What is the problem?
Onion prices peaked in mid-October in parts of the country on account of squeezed supplies from the key bulb-growing States, bringing to the fore the recurring price volatility of this vegetable which the country witnesses almost every alternate season.
The wholesale onion prices at the Lasalgaon Agricultural Produce Market Committee — the country’s largest wholesale onion market in Maharasthra — ruled ₹22-23 a kg in mid-October on tight supplies as supply had dropped. Consequently, the retail prices jumped, and in the national capital New Delhi, the price hit ₹40 a kg, before the Union government reviewed the price and availability of onion and asked the Delhi government to make onion available through its public distribution system outlets as was done in 2015 when prices had spiked.
Has supply dropped?
Government data show production of onion has fallen marginally during the 2017-18 crop year that ended June 30. The third advance estimates say onion output is likely to be around 22 million tonnes during the reported period, lower than 22.4 million tonnes in 2016-17. However, compared to the average production of the past five years, it is about 12% higher.
Traders point out that the supply of onions in the Lasalgaon market mainly dropped owing to a drought-like situation in parts of Maharashtra, where the onion’s Kharif crop is likely to be lower. However, they are hopeful that as the arrival from neighbouring Karnataka and Madhya Pradesh has started picking up, prices will moderate. Jaydutta Holkar, chairman of the Lasalgaon APMC, says supplies are gradually rising, and on October 31, the average wholesale price of the onion was around ₹10-11 a kg. “Onion price surged only for a couple of days in mid-October but later as the arrival increased the price has dropped. However, those selling in the retail have kept the price up only to derive more profit…,” he says.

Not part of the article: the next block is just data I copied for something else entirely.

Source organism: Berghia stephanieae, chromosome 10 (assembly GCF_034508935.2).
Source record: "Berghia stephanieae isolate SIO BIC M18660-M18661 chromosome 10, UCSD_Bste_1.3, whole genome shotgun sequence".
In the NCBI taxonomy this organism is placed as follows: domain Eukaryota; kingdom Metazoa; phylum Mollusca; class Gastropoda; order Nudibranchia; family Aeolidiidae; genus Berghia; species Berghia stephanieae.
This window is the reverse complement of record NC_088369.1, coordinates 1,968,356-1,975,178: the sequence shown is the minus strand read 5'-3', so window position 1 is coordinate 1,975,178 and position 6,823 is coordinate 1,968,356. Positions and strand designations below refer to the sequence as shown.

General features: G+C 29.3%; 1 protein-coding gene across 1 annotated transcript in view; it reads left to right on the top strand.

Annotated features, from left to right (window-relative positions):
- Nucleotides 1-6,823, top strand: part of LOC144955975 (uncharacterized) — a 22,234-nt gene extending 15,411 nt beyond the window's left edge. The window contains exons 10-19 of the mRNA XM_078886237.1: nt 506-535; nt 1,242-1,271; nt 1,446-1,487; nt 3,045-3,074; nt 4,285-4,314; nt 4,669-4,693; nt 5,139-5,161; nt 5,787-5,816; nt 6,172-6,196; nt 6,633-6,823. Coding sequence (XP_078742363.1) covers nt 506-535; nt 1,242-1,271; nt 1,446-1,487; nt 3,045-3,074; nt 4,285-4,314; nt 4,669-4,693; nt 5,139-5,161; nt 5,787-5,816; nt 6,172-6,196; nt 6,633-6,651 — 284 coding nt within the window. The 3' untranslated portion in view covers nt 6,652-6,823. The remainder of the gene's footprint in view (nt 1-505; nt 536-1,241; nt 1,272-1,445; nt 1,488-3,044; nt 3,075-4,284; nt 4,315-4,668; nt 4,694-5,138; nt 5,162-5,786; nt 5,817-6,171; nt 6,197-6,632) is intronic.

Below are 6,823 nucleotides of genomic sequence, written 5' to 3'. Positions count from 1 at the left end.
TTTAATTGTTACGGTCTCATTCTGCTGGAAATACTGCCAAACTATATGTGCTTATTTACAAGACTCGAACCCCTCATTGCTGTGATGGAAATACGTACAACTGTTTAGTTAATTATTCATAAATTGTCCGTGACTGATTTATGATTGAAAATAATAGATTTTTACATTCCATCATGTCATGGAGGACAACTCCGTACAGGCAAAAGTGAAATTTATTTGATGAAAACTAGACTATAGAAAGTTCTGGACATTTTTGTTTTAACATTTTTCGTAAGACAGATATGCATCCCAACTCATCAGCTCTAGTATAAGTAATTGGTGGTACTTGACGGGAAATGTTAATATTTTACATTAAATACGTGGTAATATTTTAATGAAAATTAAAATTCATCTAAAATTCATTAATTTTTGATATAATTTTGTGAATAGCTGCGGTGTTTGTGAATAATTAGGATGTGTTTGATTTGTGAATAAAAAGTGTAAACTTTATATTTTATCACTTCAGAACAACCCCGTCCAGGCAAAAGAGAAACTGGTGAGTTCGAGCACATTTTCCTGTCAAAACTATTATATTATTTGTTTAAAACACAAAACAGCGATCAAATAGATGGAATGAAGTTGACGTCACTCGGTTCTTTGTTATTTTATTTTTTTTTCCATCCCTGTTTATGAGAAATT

Traders and the government hope prices will moderate in the coming days as the supply is expected to improve as soon as the harvest begins in the onion-growing areas of Maharashtra, Andhra Pradesh, Karnataka and Rajasthan.
Why this recurring volatility?
In India, onion prices are extremely volatile. While the production in the country over the years has been rising, sharp price spikes are experienced almost every alternate year. The key reasons for severe and frequent price shocks are attributed by agriculture experts to production fluctuations and changes in the nature of demand.
The growth in onion production has risen from below 5.5 million tonnes till 2002-03 to nearly 20 million tonnes in recent years. Experts point out that the annual growth rate of above 13% in onion production since 2000-01 is phenomenal and no other food crop in the country shows this type of growth in the recent years.
However, domestic and overseas demand for onion seems to be outpacing growth in supply, points out Professor Ramesh Chand, a member of the NITI Aayog. He says the per capita demand of onion has increased from 4 kg in 2002-03 to more than 13 kg in recent years. “This growth in per capita demand for onion reflects a mind-boggling change in preference of Indian consumers for onion. It also implies that the effect of spikes in onion price on household budgets is getting heavier. It looks strange that increased availability is associated with the increase in price volatility rather than providing flexibility to absorb small shocks in supply,” he says.
What is in store?
The price trends of onion over the years show that high prices prevail only for a few months and the excessive volatility can be managed through appropriate mechanisms. Professor Chand says a multi-pronged strategy involving technology, extension, public stocks, and market intelligence is needed to address excessive volatility. “Stocking by public sector parastatal like the NAFED will also keep a check on exploitation and market manipulation by private trade, besides price stabilisation,” he adds.